The problem is that there are three problems.
First problem is that Clyde can’t cry. Hasn’t cried in, what, a year?
Second problem, he has stopped moving. Literally.
Well, not quite literally. He goes to the shop to satiate thirst and hunger with cheap food—chocolate-covered matchsticks, milkshakes and matzos. But still, his movements are decreasing.
He stopped going to work, you know?
I said, Clyde, go to work and he said, what for and I said to put bread on the table. He said look, there’re, like, two loaves on the table, eat some, finish it and I’ll go cornershop and get another two loaves, maybe three, or maybe four? Would four please you?
He has mold in his armpits. What’s worse is that the house is falling apart and I can’t do it all myself, you know?
He gets worse every day.
Martha—she’s a good friend, lives next door—tells me her husband is moving them out of this hellhole ASAP and I said where, and she said, oh, Somewhere Better—like that was the name of a town.
Third problem, he doesn’t give me the time of day. I said, Clyde, fuck me. He said fuck you. Pays more attention to books. Big books, not books you can get into, with a story and characters, but a book some people call “volumes,” ones with those big spines with gold writing and shit.
I went up to him and said, Clyde, I’m not getting any younger and he said, look here on page 34 and these genital defects on infants in 1962.
I said, Clyde, maybe our first child could be called Clyde Junior and he referred me to a picture of a cherubic child, blond curly hair—something scholars would call, what, androgynous? —and pointed to the crotch and it looked neither dick nor vagina.
Clyde wasn’t smiling and he didn’t sound really, you know, into it, but he just said, this kid was born a girl and was successfully reintegrated into society as a boy and, after much mewling and hissy-fitting and such, was a boy.
We got married back in 1998. I met him bowling. He was coming on to me all night. I think I remember his pickup line. Let’s split. It wasn’t great. The beginning, that is. But I love him, I can’t help that.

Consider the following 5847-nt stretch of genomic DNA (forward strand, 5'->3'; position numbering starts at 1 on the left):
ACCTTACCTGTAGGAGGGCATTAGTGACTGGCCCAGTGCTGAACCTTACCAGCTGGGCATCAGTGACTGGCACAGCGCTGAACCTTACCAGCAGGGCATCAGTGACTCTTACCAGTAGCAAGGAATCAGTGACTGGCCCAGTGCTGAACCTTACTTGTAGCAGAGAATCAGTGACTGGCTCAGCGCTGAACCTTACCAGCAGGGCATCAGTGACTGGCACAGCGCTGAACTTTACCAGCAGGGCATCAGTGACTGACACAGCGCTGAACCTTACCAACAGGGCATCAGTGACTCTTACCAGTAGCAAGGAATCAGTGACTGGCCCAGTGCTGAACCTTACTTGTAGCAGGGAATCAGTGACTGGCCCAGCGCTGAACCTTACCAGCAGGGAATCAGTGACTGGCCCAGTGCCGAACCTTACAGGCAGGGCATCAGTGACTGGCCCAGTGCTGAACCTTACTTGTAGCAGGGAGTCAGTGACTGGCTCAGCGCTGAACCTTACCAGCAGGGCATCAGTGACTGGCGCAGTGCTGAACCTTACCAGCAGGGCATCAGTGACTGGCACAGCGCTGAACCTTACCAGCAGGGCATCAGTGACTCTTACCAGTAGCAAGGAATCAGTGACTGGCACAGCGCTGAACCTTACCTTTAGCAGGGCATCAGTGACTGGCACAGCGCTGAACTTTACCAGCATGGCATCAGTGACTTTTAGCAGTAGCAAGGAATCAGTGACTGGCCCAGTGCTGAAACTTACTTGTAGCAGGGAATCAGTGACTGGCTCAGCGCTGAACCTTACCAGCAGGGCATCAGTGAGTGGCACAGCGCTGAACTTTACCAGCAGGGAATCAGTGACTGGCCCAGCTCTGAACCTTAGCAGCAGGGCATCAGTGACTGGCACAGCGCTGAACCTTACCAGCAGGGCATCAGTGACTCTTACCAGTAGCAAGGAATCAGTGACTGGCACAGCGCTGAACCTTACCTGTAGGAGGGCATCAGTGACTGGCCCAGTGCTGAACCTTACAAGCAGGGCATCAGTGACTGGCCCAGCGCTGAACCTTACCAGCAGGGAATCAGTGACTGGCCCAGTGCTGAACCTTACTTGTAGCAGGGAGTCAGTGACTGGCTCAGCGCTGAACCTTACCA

From the moment he led me up the aisle, I felt something in him go. Like I could feel his love leaking from him daily. Like he was hemorrhaging care.
Clyde couldn’t cry, so I decided to, like, surround him by tragedy. I was a social media hog. A real hog for tragedy.
I wanted him to see how tragic this world was. So, just an example here, I’d be the first to know about a high school shooting.
I’d tell him, Jesus, Clyde, 34 kids have just been gunned down by a quiet boy of 14 with a carbine rifle and a .45 pistol. Isn’t that sad?
And all he had to say was that he couldn’t compare the size of his hands to the rain.
His mother died, too, and I thought that’d do something. I told Martha and even she cried. She came round, knocked, and told Clyde she was so sorry.
Clyde just looked confused. Said, why are you sorry? It’s not your fault she got cancer of the gut, he said. He said plenty of people died of cancer. Cancer of the liver, the leg, the marrow, the brain, cancer of everywhere. Why apologize? It happens.
I couldn’t believe it. Martha told me later that she was moving next week and that I should go with her. I said no. I can’t leave Clyde. I love him.
She said he sure don’t love you honey.
The funeral was a failure too. Clyde didn’t cry once. His brother cried, literally cried all over Clyde’s shoulder, but Clyde was too busy reading Forty-Niners, the Chronicle of the California Trail, by Archie Butler Hulbert (1931).
And don’t get me started on his movement. I told Clyde, look, feel this. I’d put his hand on my breast. Squeeze, I said. His arm dropped like lead. I said I won’t get you food. You have to get up to get your food, else you’ll starve.
So I starve, he said. And he did. Got thinner. His skin became a part of the sofa. Did his skin turn the colour of the sofa, or did the sofa turn the colour of his skin?
Too difficult to say.
And I tried playing with Clyde. Sexually. Nothing.
So I called my mom. She told me she had the same thing with dad. Dad’s dead now. Men die younger, I told mom. She said that was a rash generalization. Dad died at 68. So what? He died because he was a man who’d lost his lust for life, just like Clyde.
Didn’t feel a thing for years, she said. Clyde, content with staying still. Mom called this stasis. What the fuck? Sipping Coca-Cola on the porch, maybe. Maybe that’s the extent of what he wants. I asked him, Clyde what happened to your dreams?
I told Clyde I wanted to move forward. Like, at least put my mark on this world. Clyde just smiled.
I didn’t divorce Clyde. I have my needs, sure, just like anybody. But when you love someone, you love them and that’s that. Just because he’s lost the ability to do—well, whatever— doesn’t mean you give up on a person.
I woke up this once and I swear Clyde’s neck-deep in, like, a terracotta plant pot. Needed to water him and everything. I watered him for about 3 days straight. He didn’t grow, but he didn’t die. He said he liked it this way.
Clyde needs fixing, that’s all.
We’re in the car now. He’s a man and men aren’t supposed to be this way.